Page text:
Changing the rules of engagement for Alberta power plants

Accelerating the shutdown of Alberta's coal-fired generators could penalize consumers

CALGARY, Alta. — The Alberta government is intent on reducing emissions, but the goal could penalize power consumers while hastening the dismantling of an industry.


Implementing the ambitious Climate Leadership Plan is a priority for the government. And as a way to improve how Alberta is perceived in the world, it is certainly justified.

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But electricity and energy systems in Alberta are complex. And as government layers new carbon levies and policies onto existing systems, it's essential that the intended outcomes are achieved and unintended consequences are managed.


The early terminations of power purchase agreements (PPAs) with coal-fired generators appears to be an unintended consequence of the government's emissions reduction strategy.


Recently in Alberta, there has been a spate of agreement terminations between power buyers (ENMAX, TransCanada, AltaGas and Capital Power) and coal-fired electricity generators (TransAlta and ATCO). The agreements give the power buyer the right to terminate under certain conditions, including a change in environmental laws that make the deal "unprofitable or more unprofitable."


These cancellations were ostensibly the result of recent changes in Alberta's climate change policies: the increase in levies under the Specified Gas Emitters Regulation (SGER). These changes, the power buyers have argued, effectively make the purchase agreements more unprofitable.


These agreements are a legacy of Alberta's transition from a regulated to a deregulated energy market in the late 1990s. At that time, government needed to artificially create a power market and reduce the market power of the incumbent generators. Government preferred to reduce market power without forcing the operators to sell their assets, so the PPA was introduced. At deregulation, the agreements were sold at auction. However, not all of the PPAs received an acceptable bid and the obligations for the unsold agreements were taken over by the Balancing Pool, an entity created by legislation.


Early termination of the agreements appears to be founded on some general assumptions. First, that in the context of power pool prices, coal-fired generation PPAs are not generally considered economic. Second, that the new SGER rules or any similar form of carbon levy will increase costs for power producers. And, third, that if the PPAs are terminated, the Balancing Pool is obligated to assume responsibilities of the buyer to the operator.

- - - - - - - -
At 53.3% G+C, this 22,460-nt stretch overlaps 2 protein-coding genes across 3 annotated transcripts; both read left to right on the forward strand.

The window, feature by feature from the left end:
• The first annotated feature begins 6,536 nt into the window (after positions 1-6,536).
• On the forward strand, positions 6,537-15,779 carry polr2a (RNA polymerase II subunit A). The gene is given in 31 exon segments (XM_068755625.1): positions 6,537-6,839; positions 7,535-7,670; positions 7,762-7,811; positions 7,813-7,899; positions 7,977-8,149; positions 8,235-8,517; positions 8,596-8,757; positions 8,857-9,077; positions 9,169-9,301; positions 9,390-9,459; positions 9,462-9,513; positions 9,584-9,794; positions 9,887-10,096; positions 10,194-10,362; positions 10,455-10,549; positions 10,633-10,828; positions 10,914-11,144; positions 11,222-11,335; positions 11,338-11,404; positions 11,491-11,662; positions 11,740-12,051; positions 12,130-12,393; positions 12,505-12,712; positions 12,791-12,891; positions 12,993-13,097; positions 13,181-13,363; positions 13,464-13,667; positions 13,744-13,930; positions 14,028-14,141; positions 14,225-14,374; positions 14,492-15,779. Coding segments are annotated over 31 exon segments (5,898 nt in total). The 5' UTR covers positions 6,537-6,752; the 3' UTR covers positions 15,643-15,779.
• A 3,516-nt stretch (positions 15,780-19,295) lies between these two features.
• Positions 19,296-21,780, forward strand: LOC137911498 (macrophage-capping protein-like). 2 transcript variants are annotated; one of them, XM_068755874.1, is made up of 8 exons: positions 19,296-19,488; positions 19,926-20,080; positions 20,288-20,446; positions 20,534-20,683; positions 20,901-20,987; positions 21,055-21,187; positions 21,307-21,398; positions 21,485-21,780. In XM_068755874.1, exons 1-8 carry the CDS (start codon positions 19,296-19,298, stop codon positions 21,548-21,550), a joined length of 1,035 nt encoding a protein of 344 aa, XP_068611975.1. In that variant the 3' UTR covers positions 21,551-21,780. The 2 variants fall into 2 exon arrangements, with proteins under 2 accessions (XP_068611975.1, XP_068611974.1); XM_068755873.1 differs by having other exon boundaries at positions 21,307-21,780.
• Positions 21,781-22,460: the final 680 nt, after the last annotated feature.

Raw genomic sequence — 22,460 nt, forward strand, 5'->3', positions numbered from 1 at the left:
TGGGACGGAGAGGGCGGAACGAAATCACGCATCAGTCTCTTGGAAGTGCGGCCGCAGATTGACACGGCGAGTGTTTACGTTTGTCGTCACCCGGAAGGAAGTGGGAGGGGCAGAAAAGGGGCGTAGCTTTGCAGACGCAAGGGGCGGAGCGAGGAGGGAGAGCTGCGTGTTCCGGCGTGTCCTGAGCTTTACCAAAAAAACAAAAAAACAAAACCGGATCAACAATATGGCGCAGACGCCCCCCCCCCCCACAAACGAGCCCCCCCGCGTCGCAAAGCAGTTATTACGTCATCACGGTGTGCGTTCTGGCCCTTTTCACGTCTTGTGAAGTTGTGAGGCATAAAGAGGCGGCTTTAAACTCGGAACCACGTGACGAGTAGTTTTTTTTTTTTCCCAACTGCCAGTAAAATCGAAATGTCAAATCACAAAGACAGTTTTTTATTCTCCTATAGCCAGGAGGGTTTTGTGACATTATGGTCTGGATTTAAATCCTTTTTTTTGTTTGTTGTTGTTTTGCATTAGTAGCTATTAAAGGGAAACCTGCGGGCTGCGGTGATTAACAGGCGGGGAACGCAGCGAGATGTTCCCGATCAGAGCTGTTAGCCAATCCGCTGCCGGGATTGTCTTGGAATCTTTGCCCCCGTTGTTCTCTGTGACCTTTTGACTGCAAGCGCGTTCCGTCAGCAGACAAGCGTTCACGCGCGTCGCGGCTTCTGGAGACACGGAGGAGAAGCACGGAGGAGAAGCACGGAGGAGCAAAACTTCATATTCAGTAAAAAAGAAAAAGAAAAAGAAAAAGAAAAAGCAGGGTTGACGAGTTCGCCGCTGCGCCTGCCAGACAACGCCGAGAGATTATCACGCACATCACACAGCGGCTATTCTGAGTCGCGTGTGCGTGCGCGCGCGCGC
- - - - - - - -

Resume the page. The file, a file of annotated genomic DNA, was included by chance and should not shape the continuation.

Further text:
If the Balancing Pool assumes responsibility for the agreements, it can:


continue to offer electricity into the power pool (with consumers on the hook for price shortfalls);


attempt to sell the PPA (highly unlikely now);


or terminate the deal and pay the net book value of what is left to run under the contract.


These options are unlikely to benefit consumers. And the longer-term impact of terminations is uncertain. For example, the Balancing Pool issues a credit to consumers on their electricity bills in the range of $3 per month. If all of the electricity under the recently terminated PPAs was sent to the power pool, this credit could flip to a charge on bills in the range of $5 to $10 per month. While the pool may offset some costs, to the extent the PPA terminations trigger increases, the political space available to government to advance its Climate Leadership Plan is likely to be reduced. This is especially true in an economic recession.


Do recent changes to SGER allow the buyers to legally terminate their agreements? The Alberta government seems to be suggesting that this is still open for discussion. Ultimately, the courts will likely have to weigh in.


But there are other options that could reduce uncertainty and avoid litigation.


Government introduced the SGER changes and may be able to mitigate or reverse the impacts by removing the trigger for PPA terminations.


Government could exempt coal-fired power plants from the new SGER requirements entirely. The rationale would be that, unlike other industries, coal-fired power plants are already being treated separately and, in fact, more aggressively since they are subject to complete shutdown within a fixed timeline.
To require already approved coal-fired power plants to now meet both sets of regulatory requirements may be unfair, especially as original investments were made in a regulated environment and there are few near-term opportunities to manage these incremental costs.


Donna Kennedy-Glans, QC, lawyer and businesswoman, is former energy executive and associate minister of Electricity and Renewable Energy (Alberta).

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